“When I first started as an independent research consultant, I thought I was going it alone. I’d never run a business before. I assumed everyone was competing against each other and in it for themselves. How wrong I was.
Discovering that you can work independently without having to do it all on your own has been a game-changer.
Everyone’s experience of collaborating as an independent is different. It could be the heart of their business model or simply a way to feel more connected to others doing similar things. For me, it has developed over time.
It started by joining research networks like the ICG. Then offering my services on projects that other consultants were leading. As my own business grew, I brought in associates if a project needed it. And then 18 months ago, I formally joined forces with another research consultant.
We see our partnership as one big research collaboration between two independents, bringing together the best of what each of us do. I specialise in quant, Emma is a qual expert. We could have done this on a project-by-project basis, but in the end decided all-in was the way to go.
Recently, we’ve been reflecting on how things have gone so far and, above everything else, we’re struck by just how much collaborating in this way has driven the quality and value of our research.
Why do independent researchers collaborate?
I’m not going to dwell on the many benefits of working with independents generally. You’re working with experts in their field. You’re paying for their expertise and experience rather than big overheads. You always work with them. The list goes on.
We do what we do because we’re passionate about research and the value it can add, so we want it to be the best it can be. Often that means working with other researchers or putting someone in touch with a researcher who is better suited to a particular project.
I think as independents we are very aware of what our strengths are. After all, it’s what we base our businesses on. And it’s this awareness that makes us more honest about what we’re not as good at or experienced in. We’re more likely to say no if we’re not the right people, but there’s a good chance we’ll at least know someone who is right for the project.
Collaboration isn’t just about working on projects either. There’s a wider value from independents coming together. We share our experiences and knowledge. Share our contact book. Run ideas past each other. We might even need to vent and let off some steam. The community of independent consultants in the ICG network is a great example of this.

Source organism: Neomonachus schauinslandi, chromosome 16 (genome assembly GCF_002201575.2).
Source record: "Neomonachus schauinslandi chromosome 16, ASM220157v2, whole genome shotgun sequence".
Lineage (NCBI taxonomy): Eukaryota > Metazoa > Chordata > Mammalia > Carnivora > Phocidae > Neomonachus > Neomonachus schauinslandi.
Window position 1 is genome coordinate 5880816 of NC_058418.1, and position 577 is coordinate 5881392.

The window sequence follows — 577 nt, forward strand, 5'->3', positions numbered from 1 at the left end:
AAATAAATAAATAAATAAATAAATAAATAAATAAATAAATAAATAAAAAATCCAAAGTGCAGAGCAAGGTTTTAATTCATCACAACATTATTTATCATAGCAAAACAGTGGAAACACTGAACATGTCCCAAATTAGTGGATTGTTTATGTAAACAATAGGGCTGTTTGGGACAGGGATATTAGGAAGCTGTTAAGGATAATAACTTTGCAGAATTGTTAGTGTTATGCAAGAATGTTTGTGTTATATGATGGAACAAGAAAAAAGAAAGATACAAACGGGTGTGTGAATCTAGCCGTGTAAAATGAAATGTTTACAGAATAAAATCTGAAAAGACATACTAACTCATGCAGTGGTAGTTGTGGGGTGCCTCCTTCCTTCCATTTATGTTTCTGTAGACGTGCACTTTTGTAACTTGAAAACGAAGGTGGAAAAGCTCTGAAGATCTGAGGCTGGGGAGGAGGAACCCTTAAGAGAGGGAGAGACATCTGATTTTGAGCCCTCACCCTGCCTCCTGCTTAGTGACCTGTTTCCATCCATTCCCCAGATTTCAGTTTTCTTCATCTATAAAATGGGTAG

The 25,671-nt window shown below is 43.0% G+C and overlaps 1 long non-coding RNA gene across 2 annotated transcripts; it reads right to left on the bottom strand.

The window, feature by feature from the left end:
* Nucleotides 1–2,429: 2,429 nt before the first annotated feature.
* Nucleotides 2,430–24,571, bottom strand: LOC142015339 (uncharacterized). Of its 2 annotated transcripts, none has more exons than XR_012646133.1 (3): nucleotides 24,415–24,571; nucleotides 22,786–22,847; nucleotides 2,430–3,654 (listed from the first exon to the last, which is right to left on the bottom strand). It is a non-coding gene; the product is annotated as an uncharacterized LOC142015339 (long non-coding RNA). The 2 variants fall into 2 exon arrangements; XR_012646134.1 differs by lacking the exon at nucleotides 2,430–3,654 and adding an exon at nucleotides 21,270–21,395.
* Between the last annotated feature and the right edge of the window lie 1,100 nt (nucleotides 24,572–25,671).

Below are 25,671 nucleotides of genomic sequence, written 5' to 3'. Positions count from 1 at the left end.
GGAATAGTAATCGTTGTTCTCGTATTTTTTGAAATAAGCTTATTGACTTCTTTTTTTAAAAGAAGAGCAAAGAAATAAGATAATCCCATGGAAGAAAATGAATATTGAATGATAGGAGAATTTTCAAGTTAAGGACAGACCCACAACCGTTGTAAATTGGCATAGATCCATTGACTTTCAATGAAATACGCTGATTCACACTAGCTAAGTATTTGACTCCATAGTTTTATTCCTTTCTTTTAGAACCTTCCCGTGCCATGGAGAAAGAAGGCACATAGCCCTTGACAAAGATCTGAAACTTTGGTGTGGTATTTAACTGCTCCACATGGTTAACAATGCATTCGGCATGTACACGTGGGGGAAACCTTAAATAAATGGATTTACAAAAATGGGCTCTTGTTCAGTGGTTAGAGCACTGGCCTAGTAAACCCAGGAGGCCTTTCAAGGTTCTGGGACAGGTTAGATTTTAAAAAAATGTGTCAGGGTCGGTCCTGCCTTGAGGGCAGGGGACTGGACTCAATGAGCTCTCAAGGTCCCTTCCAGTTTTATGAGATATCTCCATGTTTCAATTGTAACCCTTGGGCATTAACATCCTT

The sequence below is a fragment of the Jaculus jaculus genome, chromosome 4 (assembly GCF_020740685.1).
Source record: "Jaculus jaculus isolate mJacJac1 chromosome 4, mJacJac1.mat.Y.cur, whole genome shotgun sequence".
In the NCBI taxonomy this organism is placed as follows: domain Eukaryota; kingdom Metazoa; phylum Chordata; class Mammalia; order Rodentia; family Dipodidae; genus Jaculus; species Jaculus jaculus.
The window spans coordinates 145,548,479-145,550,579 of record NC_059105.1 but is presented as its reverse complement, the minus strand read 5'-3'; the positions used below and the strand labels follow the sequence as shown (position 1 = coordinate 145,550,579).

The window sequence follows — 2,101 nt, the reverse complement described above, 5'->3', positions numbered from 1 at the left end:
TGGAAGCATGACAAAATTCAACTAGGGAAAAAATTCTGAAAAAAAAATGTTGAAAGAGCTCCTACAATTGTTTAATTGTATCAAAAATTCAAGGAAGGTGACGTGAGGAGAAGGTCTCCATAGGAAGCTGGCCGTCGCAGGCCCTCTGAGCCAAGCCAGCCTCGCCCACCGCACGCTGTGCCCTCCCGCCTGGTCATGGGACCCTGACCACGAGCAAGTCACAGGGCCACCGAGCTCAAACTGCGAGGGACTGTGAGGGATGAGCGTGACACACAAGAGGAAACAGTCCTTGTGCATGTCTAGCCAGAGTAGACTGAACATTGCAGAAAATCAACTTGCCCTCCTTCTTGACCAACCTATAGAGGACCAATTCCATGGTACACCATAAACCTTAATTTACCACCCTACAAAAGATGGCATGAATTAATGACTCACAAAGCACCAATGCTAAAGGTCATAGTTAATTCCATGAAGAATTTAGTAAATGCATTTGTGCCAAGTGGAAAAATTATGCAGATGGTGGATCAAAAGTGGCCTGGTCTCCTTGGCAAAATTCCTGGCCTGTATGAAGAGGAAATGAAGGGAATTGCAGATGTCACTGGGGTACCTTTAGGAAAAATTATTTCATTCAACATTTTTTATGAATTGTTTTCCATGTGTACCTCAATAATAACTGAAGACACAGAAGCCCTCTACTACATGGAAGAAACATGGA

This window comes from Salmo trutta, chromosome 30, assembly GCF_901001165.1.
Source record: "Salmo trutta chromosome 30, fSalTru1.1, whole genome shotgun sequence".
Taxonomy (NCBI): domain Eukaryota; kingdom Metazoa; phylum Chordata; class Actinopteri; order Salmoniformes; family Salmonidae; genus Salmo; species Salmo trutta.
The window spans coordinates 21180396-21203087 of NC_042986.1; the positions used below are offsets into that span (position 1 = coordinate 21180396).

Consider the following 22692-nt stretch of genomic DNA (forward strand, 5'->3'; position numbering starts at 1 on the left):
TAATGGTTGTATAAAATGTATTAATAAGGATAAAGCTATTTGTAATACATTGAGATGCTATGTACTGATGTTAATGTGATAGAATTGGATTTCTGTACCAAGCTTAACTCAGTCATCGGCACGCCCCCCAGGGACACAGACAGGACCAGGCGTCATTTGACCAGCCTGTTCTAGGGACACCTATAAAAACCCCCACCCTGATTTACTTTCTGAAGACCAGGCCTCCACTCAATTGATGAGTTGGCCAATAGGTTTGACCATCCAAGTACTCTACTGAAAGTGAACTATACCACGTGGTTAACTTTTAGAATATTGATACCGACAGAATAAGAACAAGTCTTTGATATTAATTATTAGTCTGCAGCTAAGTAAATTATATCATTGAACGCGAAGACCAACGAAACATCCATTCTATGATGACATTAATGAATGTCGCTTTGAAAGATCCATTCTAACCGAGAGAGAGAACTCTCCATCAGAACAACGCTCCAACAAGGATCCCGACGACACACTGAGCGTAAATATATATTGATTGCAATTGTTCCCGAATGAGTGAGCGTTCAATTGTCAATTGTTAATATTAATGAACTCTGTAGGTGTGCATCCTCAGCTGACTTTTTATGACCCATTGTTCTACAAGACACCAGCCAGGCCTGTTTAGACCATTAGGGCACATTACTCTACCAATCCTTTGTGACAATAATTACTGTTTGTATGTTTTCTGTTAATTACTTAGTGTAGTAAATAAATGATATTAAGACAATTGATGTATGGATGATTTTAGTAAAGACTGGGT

What are the benefits?
Two heads are better than one
Being able to speak to someone about a project or a research problem and throw ideas around can make a difference. This is valuable at any stage of a research project. From deciding on the most suitable approach and methodology, through to interpretation of analysis and getting the report right.
Bring together a set of specialist skills
Some projects need a range of specialist skills. Whether it’s some mixed methods research or something more nuanced. There’s real value in bringing together different methods and approaches to a research project. And these won’t be any old skills, independents are experts in their field.
Lean on different experiences
It’s not just about research skills. We all have our own experiences and knowledge to bring to the table. I have client-side experience in the public sector and Emma has an agency-side background for example, so we often come at projects from different angles, consider different things and add value in different ways.
I think we need it. We learn from each other, picking up new skills and gaining experience. It could be anything from research techniques to software options or leaning on someone who has been there, done that. Me and Emma have very different skills and experiences. We’ve found that the more different we are, the more we learn from each other.
Whether we’re just picking up tips from networks or partnering up on a regular basis, clients benefit from our collaborations. The research is more rounded. We’re able to deliver bigger projects. We can bring in expertise specifically for the project requirements, not relying on what we’ve got under one roof.
The research industry benefits
The more that independent researchers work together, talk and share; it can only be good for the research industry, surely?
Feel the benefits
When you work with an independent researcher, you’re getting so much more. You benefit from our collective spirit. Our honesty and a need to do what’s best for the research, not us. Access to peer knowledge and connections. Opportunities to collaborate with some of the best in their field.
If you’re an independent researcher and you’ve not got these valuable connections, you’re missing out.
The ICG plays an important role in fostering this spirit of collaboration amongst research independents.”